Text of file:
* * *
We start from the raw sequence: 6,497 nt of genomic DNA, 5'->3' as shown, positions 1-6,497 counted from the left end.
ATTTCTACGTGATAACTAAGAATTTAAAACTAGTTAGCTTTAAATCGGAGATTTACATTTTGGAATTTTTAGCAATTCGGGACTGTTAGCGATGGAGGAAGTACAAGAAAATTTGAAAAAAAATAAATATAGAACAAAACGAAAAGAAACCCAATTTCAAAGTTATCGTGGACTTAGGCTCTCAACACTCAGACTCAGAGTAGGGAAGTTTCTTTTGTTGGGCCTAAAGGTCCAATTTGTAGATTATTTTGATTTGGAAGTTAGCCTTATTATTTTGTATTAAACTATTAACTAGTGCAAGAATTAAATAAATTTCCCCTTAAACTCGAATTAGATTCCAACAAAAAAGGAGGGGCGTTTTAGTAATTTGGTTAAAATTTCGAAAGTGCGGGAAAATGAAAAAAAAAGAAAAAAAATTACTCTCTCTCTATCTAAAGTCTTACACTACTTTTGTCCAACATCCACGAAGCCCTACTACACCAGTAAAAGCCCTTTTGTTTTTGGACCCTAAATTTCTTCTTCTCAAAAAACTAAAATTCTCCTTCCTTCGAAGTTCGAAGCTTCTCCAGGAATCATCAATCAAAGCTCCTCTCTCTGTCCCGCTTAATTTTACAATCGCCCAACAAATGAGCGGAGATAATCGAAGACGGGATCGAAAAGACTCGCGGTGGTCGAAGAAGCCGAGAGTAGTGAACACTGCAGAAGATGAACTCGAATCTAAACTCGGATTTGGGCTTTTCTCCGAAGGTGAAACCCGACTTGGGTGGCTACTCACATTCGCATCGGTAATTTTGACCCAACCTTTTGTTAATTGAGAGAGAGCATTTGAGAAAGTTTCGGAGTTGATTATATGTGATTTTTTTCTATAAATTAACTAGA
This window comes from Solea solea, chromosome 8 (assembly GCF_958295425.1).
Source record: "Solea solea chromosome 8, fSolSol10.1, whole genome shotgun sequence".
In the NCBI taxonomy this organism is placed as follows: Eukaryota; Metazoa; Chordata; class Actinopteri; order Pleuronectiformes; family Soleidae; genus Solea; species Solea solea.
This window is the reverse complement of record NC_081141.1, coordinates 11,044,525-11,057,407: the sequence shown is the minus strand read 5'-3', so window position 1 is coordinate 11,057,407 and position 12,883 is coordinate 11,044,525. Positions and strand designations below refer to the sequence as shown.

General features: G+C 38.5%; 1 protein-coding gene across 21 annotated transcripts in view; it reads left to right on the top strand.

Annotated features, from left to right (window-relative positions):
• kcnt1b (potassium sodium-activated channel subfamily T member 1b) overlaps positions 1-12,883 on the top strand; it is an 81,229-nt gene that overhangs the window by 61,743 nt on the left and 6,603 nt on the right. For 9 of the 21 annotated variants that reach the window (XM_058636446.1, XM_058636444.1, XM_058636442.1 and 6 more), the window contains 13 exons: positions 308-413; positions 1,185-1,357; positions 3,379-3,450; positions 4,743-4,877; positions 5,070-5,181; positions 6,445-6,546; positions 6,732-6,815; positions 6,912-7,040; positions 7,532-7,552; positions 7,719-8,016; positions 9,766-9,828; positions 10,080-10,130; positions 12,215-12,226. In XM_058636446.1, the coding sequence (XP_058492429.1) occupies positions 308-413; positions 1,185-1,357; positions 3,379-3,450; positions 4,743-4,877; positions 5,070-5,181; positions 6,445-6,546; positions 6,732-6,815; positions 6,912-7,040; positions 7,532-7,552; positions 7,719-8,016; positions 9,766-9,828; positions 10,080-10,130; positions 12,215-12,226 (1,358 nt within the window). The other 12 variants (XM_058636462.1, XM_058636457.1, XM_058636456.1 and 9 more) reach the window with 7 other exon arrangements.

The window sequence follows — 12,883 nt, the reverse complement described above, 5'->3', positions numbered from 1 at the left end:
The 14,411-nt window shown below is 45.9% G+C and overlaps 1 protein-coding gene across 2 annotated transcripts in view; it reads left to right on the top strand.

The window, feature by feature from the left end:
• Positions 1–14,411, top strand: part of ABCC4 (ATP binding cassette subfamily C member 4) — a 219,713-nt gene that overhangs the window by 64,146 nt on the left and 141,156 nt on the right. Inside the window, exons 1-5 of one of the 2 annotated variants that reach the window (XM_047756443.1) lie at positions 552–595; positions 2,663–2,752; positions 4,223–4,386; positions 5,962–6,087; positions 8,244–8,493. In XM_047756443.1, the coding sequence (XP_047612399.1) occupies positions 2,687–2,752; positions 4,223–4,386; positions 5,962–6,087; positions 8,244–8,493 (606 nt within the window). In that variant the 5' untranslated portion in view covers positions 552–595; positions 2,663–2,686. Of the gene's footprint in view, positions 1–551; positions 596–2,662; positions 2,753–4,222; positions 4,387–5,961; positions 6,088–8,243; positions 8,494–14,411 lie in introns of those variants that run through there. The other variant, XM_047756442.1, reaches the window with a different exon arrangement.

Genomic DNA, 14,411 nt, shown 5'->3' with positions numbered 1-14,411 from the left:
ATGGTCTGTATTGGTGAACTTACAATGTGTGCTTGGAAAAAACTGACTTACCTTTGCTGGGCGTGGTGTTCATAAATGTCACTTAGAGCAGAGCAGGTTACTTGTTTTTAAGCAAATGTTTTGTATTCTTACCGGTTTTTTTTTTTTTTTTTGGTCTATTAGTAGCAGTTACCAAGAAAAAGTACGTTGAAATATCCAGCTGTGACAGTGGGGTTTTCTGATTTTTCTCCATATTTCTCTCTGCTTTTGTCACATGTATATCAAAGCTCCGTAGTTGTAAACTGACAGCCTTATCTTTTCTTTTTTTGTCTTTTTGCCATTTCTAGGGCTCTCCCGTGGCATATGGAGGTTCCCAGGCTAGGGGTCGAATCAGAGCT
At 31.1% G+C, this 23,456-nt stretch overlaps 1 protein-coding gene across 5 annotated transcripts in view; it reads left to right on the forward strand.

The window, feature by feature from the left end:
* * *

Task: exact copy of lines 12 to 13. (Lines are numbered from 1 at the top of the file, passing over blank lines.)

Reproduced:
The window, feature by feature from the left end:
• Positions 1–14,411, top strand: part of ABCC4 (ATP binding cassette subfamily C member 4) — a 219,713-nt gene that overhangs the window by 64,146 nt on the left and 141,156 nt on the right. Inside the window, exons 1-5 of one of the 2 annotated variants that reach the window (XM_047756443.1) lie at positions 552–595; positions 2,663–2,752; positions 4,223–4,386; positions 5,962–6,087; positions 8,244–8,493. In XM_047756443.1, the coding sequence (XP_047612399.1) occupies positions 2,687–2,752; positions 4,223–4,386; positions 5,962–6,087; positions 8,244–8,493 (606 nt within the window). In that variant the 5' untranslated portion in view covers positions 552–595; positions 2,663–2,686. Of the gene's footprint in view, positions 1–551; positions 596–2,662; positions 2,753–4,222; positions 4,387–5,961; positions 6,088–8,243; positions 8,494–14,411 lie in introns of those variants that run through there. The other variant, XM_047756442.1, reaches the window with a different exon arrangement.